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I Remember, I Remember Analysis

Author: poem of Philip Larkin Type: poem Views: 9

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Coming up England by a different line

For once, early in the cold new year,

We stopped, and, watching men with number plates

Sprint down the platform to familiar gates,

'Why, Coventry!' I exclaimed. 'I was born here.'

I leant far out, and squinnied for a sign

That this was still the town that had been 'mine'

So long, but found I wasn't even clear

Which side was which. From where those cycle-crates

Were standing, had we annually departed

For all those family hols? . . . A whistle went:

Things moved. I sat back, staring at my boots.

'Was that,' my friend smiled, 'where you "have your roots"?'

No, only where my childhood was unspent,

I wanted to retort, just where I started:

By now I've got the whole place clearly charted.

Our garden, first: where I did not invent

Blinding theologies of flowers and fruits,

And wasn't spoken to by an old hat.

And here we have that splendid family

I never ran to when I got depressed,

The boys all biceps and the girls all chest,

Their comic Ford, their farm where I could be

'Really myself'. I'll show you, come to that,

The bracken where I never trembling sat,

Determined to go through with it; where she

Lay back, and 'all became a burning mist'.

And, in those offices, my doggerel

Was not set up in blunt ten-point, nor read

By a distinguished cousin of the mayor,

Who didn't call and tell my father There

Before us, had we the gift to see ahead -

'You look as though you wished the place in Hell,'

My friend said, 'judging from your face.' 'Oh well,

I suppose it's not the place's fault,' I said.

'Nothing, like something, happens anywhere.'


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||| Analysis | Critique | Overview Below |||

.: :.

'I Remember, I Remember'
Just a quick, somewhat interesting, analysis of this poem's pace:
There is a relatively fast pace in the first two stanzas of this poem: only two out of the ten lines are end-stopped; words such as ‘Sprint’ - which conveys connotations of speed, rushing, fast - further convey the hurried pace. This is possibly intended to echo the rush the narrator was in to get out of the town - therefore suggesting his negative feelings towards the town and the depressing memories it evokes within him. Upon the trains departure from the town (stanza three) the pace slows down - there are several full stops and all lines are end-stopped - thus echoing the relaxed and relieved feeling felt by the narrator because he is leaving the town.

| Posted on 2014-07-22 | by a guest

.: :.

I wonder if J K Rowling read this poem when she was creatign Harry Potter.
Think about it.

| Posted on 2008-09-02 | by a guest

.: I remember, I remember :.

Exactly! He's lamenting the LACK of events that go into a 'normal' childhood, and therefore lead into 'normal' adulthood. In his very Larkin-like way, he is saying that things went wrong from the very start - but as he stresses at the end, this isn't because of anything in particular about the place itself, and so we are inclined to deduce that the fault lies within him himself and his upbringing (see 'This be the Verse'). This is without doubt one of my favourite larkin poems, with possibly the greatst of all his great last lines.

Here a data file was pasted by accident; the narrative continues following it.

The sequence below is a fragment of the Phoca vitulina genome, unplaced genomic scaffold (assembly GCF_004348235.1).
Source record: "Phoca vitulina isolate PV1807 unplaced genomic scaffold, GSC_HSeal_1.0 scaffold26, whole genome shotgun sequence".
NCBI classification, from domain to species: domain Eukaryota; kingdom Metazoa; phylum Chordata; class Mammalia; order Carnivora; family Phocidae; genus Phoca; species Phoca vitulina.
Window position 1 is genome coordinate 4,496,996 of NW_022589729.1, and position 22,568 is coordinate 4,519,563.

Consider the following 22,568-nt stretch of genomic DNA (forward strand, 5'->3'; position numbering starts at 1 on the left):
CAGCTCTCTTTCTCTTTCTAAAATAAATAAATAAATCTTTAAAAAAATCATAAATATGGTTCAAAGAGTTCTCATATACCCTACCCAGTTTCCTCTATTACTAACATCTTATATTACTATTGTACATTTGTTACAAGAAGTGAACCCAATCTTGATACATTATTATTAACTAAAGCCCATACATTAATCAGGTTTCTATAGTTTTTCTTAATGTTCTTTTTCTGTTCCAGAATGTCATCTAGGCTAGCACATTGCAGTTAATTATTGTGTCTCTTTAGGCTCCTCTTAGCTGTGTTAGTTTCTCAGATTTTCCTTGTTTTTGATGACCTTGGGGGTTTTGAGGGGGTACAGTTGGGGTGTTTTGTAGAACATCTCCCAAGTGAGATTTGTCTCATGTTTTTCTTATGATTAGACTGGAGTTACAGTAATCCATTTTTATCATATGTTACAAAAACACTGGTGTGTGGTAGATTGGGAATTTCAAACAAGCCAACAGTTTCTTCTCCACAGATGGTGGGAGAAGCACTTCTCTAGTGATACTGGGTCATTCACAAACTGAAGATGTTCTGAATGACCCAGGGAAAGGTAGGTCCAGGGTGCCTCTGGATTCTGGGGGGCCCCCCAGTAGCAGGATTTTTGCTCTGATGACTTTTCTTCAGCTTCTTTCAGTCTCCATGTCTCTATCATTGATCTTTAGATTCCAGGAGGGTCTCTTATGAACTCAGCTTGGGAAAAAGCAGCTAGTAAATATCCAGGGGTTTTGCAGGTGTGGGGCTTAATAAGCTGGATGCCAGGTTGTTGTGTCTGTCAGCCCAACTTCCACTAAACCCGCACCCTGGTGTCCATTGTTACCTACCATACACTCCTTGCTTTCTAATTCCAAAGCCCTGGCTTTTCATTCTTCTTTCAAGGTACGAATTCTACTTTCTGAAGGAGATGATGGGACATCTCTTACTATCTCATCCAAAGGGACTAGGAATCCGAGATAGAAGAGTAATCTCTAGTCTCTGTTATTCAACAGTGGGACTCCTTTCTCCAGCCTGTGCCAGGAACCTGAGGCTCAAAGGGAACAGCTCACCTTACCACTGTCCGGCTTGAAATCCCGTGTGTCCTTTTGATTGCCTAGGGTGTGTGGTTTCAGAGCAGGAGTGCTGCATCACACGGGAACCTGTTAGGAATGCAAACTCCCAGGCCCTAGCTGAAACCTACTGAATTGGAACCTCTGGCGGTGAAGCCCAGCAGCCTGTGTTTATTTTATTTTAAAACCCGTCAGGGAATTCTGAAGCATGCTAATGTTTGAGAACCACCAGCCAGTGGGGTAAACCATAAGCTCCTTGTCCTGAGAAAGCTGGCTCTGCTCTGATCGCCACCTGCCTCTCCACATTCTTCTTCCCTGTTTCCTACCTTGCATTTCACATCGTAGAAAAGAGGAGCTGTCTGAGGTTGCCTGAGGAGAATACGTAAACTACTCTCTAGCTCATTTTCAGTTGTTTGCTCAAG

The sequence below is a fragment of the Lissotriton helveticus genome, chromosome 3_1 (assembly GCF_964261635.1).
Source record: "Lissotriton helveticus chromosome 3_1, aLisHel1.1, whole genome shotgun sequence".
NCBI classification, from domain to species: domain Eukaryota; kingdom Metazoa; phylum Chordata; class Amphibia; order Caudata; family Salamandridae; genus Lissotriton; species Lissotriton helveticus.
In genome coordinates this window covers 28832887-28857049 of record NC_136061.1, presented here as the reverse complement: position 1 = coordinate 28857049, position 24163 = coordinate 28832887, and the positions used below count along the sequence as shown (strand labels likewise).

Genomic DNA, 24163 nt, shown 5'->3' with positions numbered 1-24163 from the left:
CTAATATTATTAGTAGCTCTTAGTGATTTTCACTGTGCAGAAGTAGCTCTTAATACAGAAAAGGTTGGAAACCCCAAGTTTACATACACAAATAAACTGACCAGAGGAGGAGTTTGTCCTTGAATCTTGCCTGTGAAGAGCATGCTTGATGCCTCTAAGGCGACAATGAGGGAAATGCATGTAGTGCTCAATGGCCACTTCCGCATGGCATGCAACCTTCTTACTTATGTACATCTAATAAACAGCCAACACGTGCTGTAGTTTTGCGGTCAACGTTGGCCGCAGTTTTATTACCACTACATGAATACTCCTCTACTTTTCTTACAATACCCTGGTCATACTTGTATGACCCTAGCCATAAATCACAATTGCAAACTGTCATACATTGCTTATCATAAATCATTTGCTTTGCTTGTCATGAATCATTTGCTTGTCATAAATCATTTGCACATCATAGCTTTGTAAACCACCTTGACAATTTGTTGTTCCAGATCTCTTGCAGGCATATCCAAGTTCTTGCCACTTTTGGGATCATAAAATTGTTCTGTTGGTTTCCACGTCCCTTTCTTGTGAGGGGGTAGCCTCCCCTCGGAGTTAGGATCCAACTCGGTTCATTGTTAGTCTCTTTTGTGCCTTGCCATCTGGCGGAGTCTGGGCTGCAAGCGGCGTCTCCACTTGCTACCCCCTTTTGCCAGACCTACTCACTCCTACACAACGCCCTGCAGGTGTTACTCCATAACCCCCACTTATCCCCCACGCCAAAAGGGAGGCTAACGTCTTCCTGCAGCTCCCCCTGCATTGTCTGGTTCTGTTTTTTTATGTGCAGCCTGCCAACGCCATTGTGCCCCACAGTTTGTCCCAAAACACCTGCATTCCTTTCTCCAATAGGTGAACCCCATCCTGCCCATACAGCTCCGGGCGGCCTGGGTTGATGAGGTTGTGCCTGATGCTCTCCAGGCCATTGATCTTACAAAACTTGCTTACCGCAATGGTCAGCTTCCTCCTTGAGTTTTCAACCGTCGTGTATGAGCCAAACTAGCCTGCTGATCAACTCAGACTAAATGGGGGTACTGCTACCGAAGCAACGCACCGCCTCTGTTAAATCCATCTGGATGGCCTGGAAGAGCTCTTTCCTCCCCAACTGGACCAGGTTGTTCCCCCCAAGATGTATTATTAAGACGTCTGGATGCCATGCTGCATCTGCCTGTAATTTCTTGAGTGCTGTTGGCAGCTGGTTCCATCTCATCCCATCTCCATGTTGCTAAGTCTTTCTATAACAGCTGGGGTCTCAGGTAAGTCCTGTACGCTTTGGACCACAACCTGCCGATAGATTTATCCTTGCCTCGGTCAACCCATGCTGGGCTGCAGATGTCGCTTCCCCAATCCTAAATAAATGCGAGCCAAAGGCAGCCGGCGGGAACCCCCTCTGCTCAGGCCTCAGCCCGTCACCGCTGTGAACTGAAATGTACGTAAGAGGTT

| Posted on 2008-04-08 | by a guest

.: "I remember" :.

This review is bollocks. None of the things that he describes actually happened. That's the point.

| Posted on 2008-03-19 | by a guest

.: "I Remember, I Remember" :.

The title of this poem, "I Remember, I Remember", is a reference to another poem of the same name by Thomas Hood, a poem which shows the reader an adult's wistful remembrance of his childhood.

Similarly, Larkin's poem is written from the point of view of an adult reflecting on his childhood. The fact that the speaker "leant for out, and squinnied for a sign/ That this was still the town that had been 'mine'", shows that he was looking back on his past from a distance, sort of like an observer. The role of the speaker as an observer is further emphasized by the speaker merely being a passenger on a train passing by the town, seeing the scene flash before him. Similarly, he contemplates each memory from his childhood fleetingly.

The language used in the poem is conversational yet poetic, exaggerating slightly, as memory is wont to do, the significant events in the speaker's childhood. The events which seem to have been so important to him in his childhood he now denies, which show a reluctance in the speaker to revisit and share his past with his friend. The dissatisfaction and disdain felt by the speaker for his childhood is obvious, especially in the tone of the last line - 'Nothing, like something, happens anywhere.' This line is a powerful ending to the poem. It writes off the events described throughout the entire poem as "nothing", and indicates that everything in the poem could have happened "anywhere", showing typical adult cynicism and dissatisfaction with life and youth, rather than fond remembrance, bringing to mind the bittersweet irony of the title of the poem "I Remember, I Remember".

| Posted on 2007-09-09 | by a guest

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